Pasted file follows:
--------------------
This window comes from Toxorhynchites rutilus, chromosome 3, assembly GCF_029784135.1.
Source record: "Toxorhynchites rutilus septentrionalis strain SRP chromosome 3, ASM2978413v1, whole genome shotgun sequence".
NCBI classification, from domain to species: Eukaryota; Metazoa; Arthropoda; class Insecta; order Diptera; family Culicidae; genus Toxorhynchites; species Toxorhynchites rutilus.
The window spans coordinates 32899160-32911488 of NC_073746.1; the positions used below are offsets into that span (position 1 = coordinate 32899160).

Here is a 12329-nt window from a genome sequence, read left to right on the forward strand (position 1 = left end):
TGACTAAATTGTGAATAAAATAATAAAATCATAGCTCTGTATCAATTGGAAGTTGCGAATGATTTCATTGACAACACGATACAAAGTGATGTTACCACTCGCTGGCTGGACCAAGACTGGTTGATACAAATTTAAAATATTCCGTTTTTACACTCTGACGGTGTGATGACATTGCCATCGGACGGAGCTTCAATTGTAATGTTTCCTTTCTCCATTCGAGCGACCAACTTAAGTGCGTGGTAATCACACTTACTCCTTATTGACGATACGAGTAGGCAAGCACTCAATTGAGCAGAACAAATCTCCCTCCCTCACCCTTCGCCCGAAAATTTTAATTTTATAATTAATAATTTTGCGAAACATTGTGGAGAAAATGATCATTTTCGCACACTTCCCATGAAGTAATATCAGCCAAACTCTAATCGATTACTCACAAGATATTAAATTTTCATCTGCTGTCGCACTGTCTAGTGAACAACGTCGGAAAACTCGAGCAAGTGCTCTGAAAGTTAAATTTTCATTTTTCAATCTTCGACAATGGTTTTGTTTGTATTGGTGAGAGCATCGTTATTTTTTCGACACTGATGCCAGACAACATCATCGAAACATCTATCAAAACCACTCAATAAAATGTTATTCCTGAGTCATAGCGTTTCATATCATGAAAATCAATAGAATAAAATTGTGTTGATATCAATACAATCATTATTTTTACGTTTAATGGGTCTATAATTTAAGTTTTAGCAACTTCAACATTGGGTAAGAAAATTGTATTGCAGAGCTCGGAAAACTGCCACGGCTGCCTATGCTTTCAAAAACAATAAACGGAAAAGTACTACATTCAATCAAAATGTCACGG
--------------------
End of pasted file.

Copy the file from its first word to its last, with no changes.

This window comes from Toxorhynchites rutilus, chromosome 3, assembly GCF_029784135.1.
Source record: "Toxorhynchites rutilus septentrionalis strain SRP chromosome 3, ASM2978413v1, whole genome shotgun sequence".
NCBI classification, from domain to species: Eukaryota; Metazoa; Arthropoda; class Insecta; order Diptera; family Culicidae; genus Toxorhynchites; species Toxorhynchites rutilus.
The window spans coordinates 32899160-32911488 of NC_073746.1; the positions used below are offsets into that span (position 1 = coordinate 32899160).

Here is a 12329-nt window from a genome sequence, read left to right on the forward strand (position 1 = left end):
TGACTAAATTGTGAATAAAATAATAAAATCATAGCTCTGTATCAATTGGAAGTTGCGAATGATTTCATTGACAACACGATACAAAGTGATGTTACCACTCGCTGGCTGGACCAAGACTGGTTGATACAAATTTAAAATATTCCGTTTTTACACTCTGACGGTGTGATGACATTGCCATCGGACGGAGCTTCAATTGTAATGTTTCCTTTCTCCATTCGAGCGACCAACTTAAGTGCGTGGTAATCACACTTACTCCTTATTGACGATACGAGTAGGCAAGCACTCAATTGAGCAGAACAAATCTCCCTCCCTCACCCTTCGCCCGAAAATTTTAATTTTATAATTAATAATTTTGCGAAACATTGTGGAGAAAATGATCATTTTCGCACACTTCCCATGAAGTAATATCAGCCAAACTCTAATCGATTACTCACAAGATATTAAATTTTCATCTGCTGTCGCACTGTCTAGTGAACAACGTCGGAAAACTCGAGCAAGTGCTCTGAAAGTTAAATTTTCATTTTTCAATCTTCGACAATGGTTTTGTTTGTATTGGTGAGAGCATCGTTATTTTTTCGACACTGATGCCAGACAACATCATCGAAACATCTATCAAAACCACTCAATAAAATGTTATTCCTGAGTCATAGCGTTTCATATCATGAAAATCAATAGAATAAAATTGTGTTGATATCAATACAATCATTATTTTTACGTTTAATGGGTCTATAATTTAAGTTTTAGCAACTTCAACATTGGGTAAGAAAATTGTATTGCAGAGCTCGGAAAACTGCCACGGCTGCCTATGCTTTCAAAAACAATAAACGGAAAAGTACTACATTCAATCAAAATGTCACGG